When Romeo and Juliet are alone together, they are the only actors on stage, which heightens their intimacy. These two are relatable, not teenagers experiencing first love but people first experiencing exceptional love – perhaps it's their first experience of the exceptional in any form. Coincidentally, most of us will be experiencing Hughes, a veteran of major theaters in the U.K. with her lone U.S. credit understudying Geffen's recent Outside Mullingar, for the first time. Hers is a subtly assured performance. She shows how deeply Juliet's quick-flowering first love has dug by the vacuum that's left after Romeo's banishment. She reacts to the proposal of marriage to Paris with a blankness that speaks volumes about the absurdity of replacing what her heart found with something her father prefers.
Maturity underpins Bradley's Romeo, too. Bradley, whose kinetic, interactive performance in Aaron Posner's Stupid Fucking Bird is one of the region's recent highlights, gives the young Veronese energy and intellect. He and Hughes put poetry and passion firmly at the center of this effort.
The supporting cast is solid down through its ranks. Longtime company stalwart Robertson Dean gives this Friar Lawrence welcome virility, adding depth to the remorse he feels after his warning fails to reach Romeo. Rafael Goldstein, another company member, who was a highlight of 2014's Tartuffe, an otherwise lesser achievement from the previous era, gives Mercutio individuality and an indulgence for substances banished to the alley underworld. When he returns, double-cast as a ski-masked Apothecary, he rises out of one of the set's two dumpsters, making it clear with whom this Romeo is dealing.
As both nurse and Prince, Carryl gives her roles backbone and sharpness. She is a welcome addition to the company with weighty credits from Ashland, Berkeley Rep and ACT. Alan Blumenthal allows his comic instincts some play in the early going, but reins them tightly for an excoriation of Juliet that becomes all the more frightening for the change in him. Jill Hill gives Lady Capulet added richness, Christian Barrillas makes his ANW as an intensely stoic Tybalt, and Charlotte Gulezian, another contributor to Posner's high-flying Bird, is the fiercely loyal Benvolio.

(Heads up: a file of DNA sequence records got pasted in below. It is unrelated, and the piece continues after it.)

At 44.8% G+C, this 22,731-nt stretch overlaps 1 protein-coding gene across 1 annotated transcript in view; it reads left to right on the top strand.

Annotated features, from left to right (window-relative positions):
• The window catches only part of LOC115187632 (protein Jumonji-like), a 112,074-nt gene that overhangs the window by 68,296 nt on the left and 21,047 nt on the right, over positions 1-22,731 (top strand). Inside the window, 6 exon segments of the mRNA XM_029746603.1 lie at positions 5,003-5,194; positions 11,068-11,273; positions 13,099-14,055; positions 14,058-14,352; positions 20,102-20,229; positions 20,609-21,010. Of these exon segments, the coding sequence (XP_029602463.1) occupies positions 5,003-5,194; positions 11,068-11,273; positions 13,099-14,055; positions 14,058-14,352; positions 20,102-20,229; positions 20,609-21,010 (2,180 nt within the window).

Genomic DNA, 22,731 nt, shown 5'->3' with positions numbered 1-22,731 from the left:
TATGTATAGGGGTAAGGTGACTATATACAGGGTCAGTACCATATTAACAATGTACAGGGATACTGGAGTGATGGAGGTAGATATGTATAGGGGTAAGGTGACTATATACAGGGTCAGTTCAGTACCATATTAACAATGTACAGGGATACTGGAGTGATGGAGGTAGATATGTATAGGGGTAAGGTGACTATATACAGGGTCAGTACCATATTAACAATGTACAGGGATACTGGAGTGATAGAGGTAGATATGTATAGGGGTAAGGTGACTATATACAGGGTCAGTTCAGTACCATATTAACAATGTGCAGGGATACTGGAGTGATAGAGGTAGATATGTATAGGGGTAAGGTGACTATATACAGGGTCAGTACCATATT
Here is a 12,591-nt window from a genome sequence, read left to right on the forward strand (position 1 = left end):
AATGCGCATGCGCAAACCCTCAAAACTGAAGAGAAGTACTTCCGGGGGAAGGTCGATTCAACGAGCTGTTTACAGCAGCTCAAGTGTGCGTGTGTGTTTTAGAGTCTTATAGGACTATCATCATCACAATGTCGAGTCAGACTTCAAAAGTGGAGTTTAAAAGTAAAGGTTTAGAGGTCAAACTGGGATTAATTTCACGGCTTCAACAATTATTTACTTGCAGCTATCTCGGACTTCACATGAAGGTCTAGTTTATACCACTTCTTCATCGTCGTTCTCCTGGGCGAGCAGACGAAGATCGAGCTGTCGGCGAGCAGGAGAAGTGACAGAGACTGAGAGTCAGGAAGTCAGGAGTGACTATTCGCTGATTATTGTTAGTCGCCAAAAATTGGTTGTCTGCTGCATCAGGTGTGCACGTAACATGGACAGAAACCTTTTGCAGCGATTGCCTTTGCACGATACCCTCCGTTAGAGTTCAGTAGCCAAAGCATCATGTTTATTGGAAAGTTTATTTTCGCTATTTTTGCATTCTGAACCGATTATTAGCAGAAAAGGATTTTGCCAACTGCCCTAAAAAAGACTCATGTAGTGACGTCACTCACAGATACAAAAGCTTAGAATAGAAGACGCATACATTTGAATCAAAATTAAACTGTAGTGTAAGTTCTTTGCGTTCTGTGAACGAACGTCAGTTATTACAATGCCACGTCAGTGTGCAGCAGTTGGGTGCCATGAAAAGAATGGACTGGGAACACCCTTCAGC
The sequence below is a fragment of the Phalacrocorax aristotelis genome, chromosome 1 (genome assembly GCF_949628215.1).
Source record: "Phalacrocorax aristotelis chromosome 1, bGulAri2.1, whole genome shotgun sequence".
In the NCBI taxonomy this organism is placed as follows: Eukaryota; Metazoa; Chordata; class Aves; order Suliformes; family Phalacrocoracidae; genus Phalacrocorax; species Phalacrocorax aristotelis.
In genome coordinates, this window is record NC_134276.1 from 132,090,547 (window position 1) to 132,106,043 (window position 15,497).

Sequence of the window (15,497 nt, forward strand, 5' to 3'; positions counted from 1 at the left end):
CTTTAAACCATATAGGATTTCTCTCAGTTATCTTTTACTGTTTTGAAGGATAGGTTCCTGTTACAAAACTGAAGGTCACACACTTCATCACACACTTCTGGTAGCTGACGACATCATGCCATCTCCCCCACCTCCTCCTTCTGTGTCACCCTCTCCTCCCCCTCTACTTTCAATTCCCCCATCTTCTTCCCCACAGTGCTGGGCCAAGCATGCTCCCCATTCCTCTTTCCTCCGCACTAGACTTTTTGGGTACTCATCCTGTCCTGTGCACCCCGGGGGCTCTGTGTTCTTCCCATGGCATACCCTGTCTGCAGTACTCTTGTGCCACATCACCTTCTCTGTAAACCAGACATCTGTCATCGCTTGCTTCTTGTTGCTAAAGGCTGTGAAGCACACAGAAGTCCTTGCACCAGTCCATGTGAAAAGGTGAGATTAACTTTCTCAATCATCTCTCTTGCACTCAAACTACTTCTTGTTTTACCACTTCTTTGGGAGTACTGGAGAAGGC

Rodriguez and company have reached for and grasped something significant as they toyed with the actor-character divide. The life they breathe into the old chestnut is transformative on several levels. That a jaded veteran of countless Romeos and Juliets is left verklempt is testament to A Noise Within's art. That Hill, watching the final scene from the back wall, appeared to quietly wipe a tear, not from Lady Capulet's cheek but from her own as lights rose for curtain call, is testament to its heart.
ROMEO AND JULIET
by WILLIAM SHAKESPEARE
directed by DAMASO RODRIGUEZ
A NOISE WITHIN
February 14-May 8, 2016
(Opened 2/20, Rev’d 2/21m)
CAST Amir Abdullah, Christian Barillas, Alan Blumenfeld, Will Bradley, June Carryl, Robertson Dean, Charlotte Gulezian, Rafael Goldstein, Chase Green, Carina Haller, Jill Hill, Donnla Hughes, Seven Pierce-English, Marcos J. Ruiz, Lawrence Sonderling, Kathryn Ventress, and Troy Whiteley
PRODUCTION Angela Balogh Calin, set/costumes; Jared A. Sayeg, lights; Martin Carrillo, music/sound; Saundra Montijo, wigs/makeup; Ken Merckx, fights; Julia Flores, casting; Malia Arguello/Emily Burst, stage management
HISTORY The play is generally assigned a spot among Shakespeare's earlier works, being written as early as 1591 and first staged between then and 1595.